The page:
What is a theory? Is ecology theory-poor and if yes, why? What are the paths to theory development in ecology? Meta-analyses? Data syntheses? Big data? Stylised facts? These are the questions we set out to discuss during this week’s lab meeting. We extended an invitation to EdGE (the EdEN discussion Group for Ecology) to get more diverse perspectives, and shared our thoughts on these topics, largely inspired by Dynamic Ecology’s posts about stylised facts in ecology and why meta-analyses in ecology often don’t lead to theoretical insight. We also added in Marquet et al.’s 2014 paper “On Theory in Ecology” into our discussion, bringing forward many thoughts on the different types of theory in ecology, and whether theory in ecology is possible to begin with.
We defined theory as a hierarchical framework of postulates, based on a number of assumptions, and leading to a set of predictions. As we set out to do our research, we can use theory as the base on which you build your hypotheses – and if you find enough support for your hypotheses, in time they might grow into a theory, thus prompting more hypotheses – a self-propelling cycle of gathering empirical evidence and developing theory. But is the cycle broken, with empirical evidence (or its synthesis) becoming an endpoint that prompts little theoretical insight?
We had a mix of undergraduates, PhD students and PIs in the room, and it was interesting to see how our thoughts varied based on our career stage. We started off with a quick quiz on 1) whether we had heard of the theories covered in the paper before, and 2) whether we had thought deeply about them. Here are the results!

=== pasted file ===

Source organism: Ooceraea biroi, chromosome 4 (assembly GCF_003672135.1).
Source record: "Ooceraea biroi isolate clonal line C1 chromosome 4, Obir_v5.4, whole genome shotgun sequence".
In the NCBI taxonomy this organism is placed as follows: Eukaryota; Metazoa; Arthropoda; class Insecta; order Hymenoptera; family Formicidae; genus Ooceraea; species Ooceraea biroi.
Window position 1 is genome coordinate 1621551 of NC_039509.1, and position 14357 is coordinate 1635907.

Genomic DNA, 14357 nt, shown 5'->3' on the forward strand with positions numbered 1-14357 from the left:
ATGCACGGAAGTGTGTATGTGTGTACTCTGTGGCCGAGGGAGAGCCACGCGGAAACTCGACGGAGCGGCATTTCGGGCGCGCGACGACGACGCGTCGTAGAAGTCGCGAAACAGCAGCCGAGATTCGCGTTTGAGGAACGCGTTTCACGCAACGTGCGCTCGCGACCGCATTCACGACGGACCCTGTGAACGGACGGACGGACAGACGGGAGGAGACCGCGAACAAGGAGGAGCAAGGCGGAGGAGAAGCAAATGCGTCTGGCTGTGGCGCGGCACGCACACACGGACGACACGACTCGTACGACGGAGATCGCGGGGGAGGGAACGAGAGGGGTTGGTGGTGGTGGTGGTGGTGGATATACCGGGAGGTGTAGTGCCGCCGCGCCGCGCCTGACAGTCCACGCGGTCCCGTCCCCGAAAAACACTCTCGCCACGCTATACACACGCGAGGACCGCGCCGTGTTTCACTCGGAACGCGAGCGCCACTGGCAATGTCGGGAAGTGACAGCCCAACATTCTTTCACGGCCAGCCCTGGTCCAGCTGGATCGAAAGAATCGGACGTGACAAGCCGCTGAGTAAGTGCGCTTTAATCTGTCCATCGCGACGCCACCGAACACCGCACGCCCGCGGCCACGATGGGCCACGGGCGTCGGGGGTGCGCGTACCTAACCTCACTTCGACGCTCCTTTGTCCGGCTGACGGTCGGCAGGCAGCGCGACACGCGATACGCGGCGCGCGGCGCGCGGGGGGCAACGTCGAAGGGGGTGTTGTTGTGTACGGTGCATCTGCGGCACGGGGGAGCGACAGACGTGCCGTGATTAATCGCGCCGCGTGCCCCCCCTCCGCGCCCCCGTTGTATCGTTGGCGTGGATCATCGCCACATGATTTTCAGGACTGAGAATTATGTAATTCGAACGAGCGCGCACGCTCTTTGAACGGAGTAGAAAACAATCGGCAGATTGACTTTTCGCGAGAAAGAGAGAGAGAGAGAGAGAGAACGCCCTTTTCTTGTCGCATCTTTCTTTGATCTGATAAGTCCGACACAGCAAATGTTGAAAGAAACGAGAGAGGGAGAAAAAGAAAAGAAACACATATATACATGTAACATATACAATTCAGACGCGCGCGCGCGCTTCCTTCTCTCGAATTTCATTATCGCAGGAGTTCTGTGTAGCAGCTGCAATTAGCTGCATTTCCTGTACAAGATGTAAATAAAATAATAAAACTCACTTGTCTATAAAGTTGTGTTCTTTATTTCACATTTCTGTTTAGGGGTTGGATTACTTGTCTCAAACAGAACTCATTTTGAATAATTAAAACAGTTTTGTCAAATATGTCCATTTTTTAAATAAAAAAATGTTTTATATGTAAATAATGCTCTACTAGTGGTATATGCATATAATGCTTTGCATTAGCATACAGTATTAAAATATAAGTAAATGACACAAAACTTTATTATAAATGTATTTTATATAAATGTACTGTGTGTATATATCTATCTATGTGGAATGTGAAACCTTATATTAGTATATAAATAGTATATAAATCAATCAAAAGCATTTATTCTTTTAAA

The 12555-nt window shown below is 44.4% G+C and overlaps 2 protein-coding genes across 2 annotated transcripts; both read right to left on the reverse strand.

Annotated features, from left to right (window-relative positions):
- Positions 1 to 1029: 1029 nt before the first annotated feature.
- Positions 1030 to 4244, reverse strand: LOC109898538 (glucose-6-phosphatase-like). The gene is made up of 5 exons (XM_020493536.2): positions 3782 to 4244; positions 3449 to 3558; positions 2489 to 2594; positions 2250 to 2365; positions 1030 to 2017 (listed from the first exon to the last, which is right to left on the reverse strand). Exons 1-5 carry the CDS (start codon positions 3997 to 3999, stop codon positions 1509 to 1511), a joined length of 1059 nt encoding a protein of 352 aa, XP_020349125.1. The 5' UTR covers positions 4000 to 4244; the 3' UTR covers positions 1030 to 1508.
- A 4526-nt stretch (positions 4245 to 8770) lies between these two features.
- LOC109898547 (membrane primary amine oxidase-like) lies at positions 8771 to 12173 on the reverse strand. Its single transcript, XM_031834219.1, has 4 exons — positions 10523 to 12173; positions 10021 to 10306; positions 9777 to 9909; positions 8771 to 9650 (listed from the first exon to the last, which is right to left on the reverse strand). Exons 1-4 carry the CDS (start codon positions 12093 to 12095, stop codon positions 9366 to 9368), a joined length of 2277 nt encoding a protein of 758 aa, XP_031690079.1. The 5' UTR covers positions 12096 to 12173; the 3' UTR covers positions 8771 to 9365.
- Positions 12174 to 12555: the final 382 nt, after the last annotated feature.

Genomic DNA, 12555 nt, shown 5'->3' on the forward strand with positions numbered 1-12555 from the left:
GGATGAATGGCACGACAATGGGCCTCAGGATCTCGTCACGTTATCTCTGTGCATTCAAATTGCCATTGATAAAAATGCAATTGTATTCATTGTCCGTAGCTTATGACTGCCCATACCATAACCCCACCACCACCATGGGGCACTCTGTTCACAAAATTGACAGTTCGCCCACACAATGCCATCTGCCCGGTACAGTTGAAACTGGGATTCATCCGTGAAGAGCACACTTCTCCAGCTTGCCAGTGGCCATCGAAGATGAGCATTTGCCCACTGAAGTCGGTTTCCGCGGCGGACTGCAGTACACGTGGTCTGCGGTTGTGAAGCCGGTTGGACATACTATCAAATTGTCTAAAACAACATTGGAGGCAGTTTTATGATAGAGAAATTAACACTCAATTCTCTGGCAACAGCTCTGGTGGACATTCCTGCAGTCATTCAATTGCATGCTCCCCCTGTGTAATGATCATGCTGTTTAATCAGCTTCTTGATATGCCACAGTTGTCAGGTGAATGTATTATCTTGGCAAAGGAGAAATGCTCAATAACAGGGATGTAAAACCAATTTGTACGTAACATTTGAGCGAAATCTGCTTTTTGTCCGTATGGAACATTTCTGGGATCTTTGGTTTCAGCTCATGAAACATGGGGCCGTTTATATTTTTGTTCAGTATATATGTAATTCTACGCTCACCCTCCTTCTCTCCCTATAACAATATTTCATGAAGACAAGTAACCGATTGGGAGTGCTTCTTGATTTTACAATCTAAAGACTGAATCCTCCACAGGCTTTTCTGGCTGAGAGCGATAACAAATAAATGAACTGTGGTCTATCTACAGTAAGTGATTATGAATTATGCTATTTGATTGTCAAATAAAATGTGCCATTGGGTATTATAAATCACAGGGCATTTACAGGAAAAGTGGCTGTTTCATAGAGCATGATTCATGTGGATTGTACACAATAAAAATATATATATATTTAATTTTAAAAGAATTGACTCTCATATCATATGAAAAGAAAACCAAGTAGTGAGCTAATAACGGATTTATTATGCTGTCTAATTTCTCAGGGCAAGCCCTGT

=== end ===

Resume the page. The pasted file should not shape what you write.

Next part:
• Fisher’s sex ratio theory (Fisher 1930) – we had all heard of it, and about half of us had thought about it in detail.
• Optimal foraging theory (MacArthur & Pianka 1966, Charnov 1976) – the most popular theory, the majority of us had put some proper thought into it!
• Neutral theory (Hubbell 2001) – all PIs, PhD students, and students who had done the Critical Thinking course had discussed it – here is the blog post from one of those previous discussions.
• Metabolic theory of ecology (Brown et al. 2004) has been on the mind of one PI, but not many others.
• Maximum entropy theory of ecology (Jaynes 1982, Harte et al. 2008) was another not-so-popular theory among students.
• Resource-ratio theory (MacArthur & Levins 1964, Tilman 1982) – most of us hadn’t put any proper thought into it.
• Dynamic energy budget theory (Nisbet et al. 2000) – another not so popular theory among our mix of students and PIs.
How do we find out about theories in ecology to begin with? It was interesting to note that at least in the ecology curriculum here at the University of Edinburgh, most theories are taught pretty late (3rd and 4th year), and many don’t make it into the curriculum to begin with. How do we decide which theories are worth teaching about? Linking back to Marquet et al. 2014, should we be focusing on teaching the most efficient theories? Should we teach ecological theories in year 1?
From our experience, a lot of ecologists don’t like to think about theory too much – after all, ecology is so complex, are generalisations even possible? Some might say yes! We did, however, wonder what is the role of theory in ecology, if it seldom holds true across organisms, ecosystems, biomes. But then again, theories don’t need to be always right to be useful. Neutral theory, for example, can be thought of as a strawman idea that has spurred many interesting discussions (and research) on how reality differs from the simple pattern described by the theory.